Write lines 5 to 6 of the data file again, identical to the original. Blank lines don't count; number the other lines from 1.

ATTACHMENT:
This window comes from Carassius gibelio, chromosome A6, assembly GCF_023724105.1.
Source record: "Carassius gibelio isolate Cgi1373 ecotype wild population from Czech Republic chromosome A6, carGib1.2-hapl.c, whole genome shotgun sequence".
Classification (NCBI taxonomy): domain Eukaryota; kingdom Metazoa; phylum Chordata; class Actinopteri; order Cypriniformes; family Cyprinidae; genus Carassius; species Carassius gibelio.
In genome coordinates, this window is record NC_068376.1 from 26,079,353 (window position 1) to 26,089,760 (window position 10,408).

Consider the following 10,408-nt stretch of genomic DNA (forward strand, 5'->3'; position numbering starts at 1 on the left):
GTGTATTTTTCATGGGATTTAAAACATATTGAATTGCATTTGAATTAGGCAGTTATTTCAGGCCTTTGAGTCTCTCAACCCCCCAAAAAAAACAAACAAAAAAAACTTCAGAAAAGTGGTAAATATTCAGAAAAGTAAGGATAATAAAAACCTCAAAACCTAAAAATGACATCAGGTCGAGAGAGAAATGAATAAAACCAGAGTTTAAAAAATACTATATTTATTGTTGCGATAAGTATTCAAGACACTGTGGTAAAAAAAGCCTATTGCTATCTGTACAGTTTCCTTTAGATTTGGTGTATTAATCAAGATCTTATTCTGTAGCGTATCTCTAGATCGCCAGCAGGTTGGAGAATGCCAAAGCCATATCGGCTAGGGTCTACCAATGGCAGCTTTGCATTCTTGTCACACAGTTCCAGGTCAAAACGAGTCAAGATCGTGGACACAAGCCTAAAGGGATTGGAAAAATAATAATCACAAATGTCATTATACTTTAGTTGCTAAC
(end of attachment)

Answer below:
Consider the following 10,408-nt stretch of genomic DNA (forward strand, 5'->3'; position numbering starts at 1 on the left):
GTGTATTTTTCATGGGATTTAAAACATATTGAATTGCATTTGAATTAGGCAGTTATTTCAGGCCTTTGAGTCTCTCAACCCCCCAAAAAAAACAAACAAAAAAAACTTCAGAAAAGTGGTAAATATTCAGAAAAGTAAGGATAATAAAAACCTCAAAACCTAAAAATGACATCAGGTCGAGAGAGAAATGAATAAAACCAGAGTTTAAAAAATACTATATTTATTGTTGCGATAAGTATTCAAGACACTGTGGTAAAAAAAGCCTATTGCTATCTGTACAGTTTCCTTTAGATTTGGTGTATTAATCAAGATCTTATTCTGTAGCGTATCTCTAGATCGCCAGCAGGTTGGAGAATGCCAAAGCCATATCGGCTAGGGTCTACCAATGGCAGCTTTGCATTCTTGTCACACAGTTCCAGGTCAAAACGAGTCAAGATCGTGGACACAAGCCTAAAGGGATTGGAAAAATAATAATCACAAATGTCATTATACTTTAGTTGCTAAC